The number of judgements are based on the number of court cases. One court case can include several discrimination facts which, in turn, can include several discrimination incidents. The judiciary does not report separately on hate crimes, as the motivation recorded by the judge's decision does not always mention the discriminatory aspect. This is due to the fact that the discriminatory aspect does not need to be proven.

The Central Bureau of Statistics conducts crime victimization surveys every two years. These surveys aim to identify the number of people who feel that they have been a victim of a hate crime, and also whether the hate crime was reported to the authorities. This information can provide an indication of the extent of under-reporting and the impact of hate crimes on the victims.

Hate crime victim support

The Netherlands provides both general victim support and specialized support for victims of hate crime. In accordance with Dutch legislation, special protection measures can be applied to hate crime victims. 

There are many organizations providing general and specialized victim support in the Netherlands. The general support providers include Victim Support Netherlands, which supports the victims of crime, traffic accidents, disasters and calamities. It offers legal, financial, social and practical assistance, and provides information on compensation.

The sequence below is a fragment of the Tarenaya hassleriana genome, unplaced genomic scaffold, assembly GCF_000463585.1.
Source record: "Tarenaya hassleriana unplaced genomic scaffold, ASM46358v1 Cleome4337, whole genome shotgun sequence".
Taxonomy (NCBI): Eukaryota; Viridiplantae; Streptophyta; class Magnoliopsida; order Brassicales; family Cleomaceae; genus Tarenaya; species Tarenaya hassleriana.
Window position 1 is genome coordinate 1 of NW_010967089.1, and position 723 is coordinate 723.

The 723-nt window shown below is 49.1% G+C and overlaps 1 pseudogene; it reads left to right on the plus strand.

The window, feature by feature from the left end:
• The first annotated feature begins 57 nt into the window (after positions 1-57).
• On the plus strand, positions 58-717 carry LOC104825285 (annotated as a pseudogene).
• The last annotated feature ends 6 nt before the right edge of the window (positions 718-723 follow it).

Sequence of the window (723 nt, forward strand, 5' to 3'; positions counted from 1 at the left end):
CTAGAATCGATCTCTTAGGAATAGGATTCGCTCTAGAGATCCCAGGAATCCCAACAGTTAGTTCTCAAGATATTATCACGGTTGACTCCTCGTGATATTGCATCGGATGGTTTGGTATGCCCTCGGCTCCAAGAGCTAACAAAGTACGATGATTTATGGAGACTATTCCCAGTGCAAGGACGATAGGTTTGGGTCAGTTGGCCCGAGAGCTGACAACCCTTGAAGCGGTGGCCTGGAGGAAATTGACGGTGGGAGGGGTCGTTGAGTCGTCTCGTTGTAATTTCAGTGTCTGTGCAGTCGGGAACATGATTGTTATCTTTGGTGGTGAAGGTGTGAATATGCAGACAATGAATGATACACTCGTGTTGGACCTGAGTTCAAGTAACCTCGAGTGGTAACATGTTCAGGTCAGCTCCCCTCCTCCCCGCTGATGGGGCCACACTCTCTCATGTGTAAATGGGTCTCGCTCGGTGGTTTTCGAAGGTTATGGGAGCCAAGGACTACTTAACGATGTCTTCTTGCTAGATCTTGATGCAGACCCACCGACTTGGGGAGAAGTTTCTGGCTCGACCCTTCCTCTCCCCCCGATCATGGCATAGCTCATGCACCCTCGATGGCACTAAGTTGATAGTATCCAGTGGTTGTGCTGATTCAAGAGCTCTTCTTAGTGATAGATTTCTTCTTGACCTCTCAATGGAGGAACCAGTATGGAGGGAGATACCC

The police and prosecution services employ personnel trained on hate crimes. Voluntary and mandatory courses on hate crime are offered to all law enforcement officials. The police actively reaches out to vulnerable communities and special anti-discrimination bureaus. A specific victim support service is provided by the Dutch police to the LGBTI community in the form of a network of "Pink in Blue" police officers.  

A mandatory individual needs assessment procedure is conducted for all crime victims on first contact with the police. The victims of bias-motivated crimes are treated as vulnerable and are entitled to special protection measures, including: 

  • the use of an address other than their home address in the case file; 

  • the possibility to testify anonymously; 

  • a hearing by specially trained personnel or in an appropriate room; 

  • assistance during the hearing by a lawyer or person of their choosing; 

  • the use of audio-visual equipment during a hearing; 

  • the possibility of placing a restraining order on the perpetrator; 

  • the provision of shelter, home security measures and/or a police escort; 

  • mediation to assist in their recovery; 

  • the possibility of a non-public hearing in court; 

  • the provision of a separate waiting area in court; and 

  • measures to prevent the perpetrator from engaging in eye contact with the victim. 

There are procedural rights in place specifically for the victims of hate crime and other vulnerable victims. These include the right to be informed about decisions (including the reasons for these decisions), the right not to prosecute or to discontinue prosecution, as well as the right to dismiss or conditionally dismiss a case. In the Netherlands, hate crime victims can deliver an victim impact statement during proceedings, depending on the seriousness of the criminal act committed against them.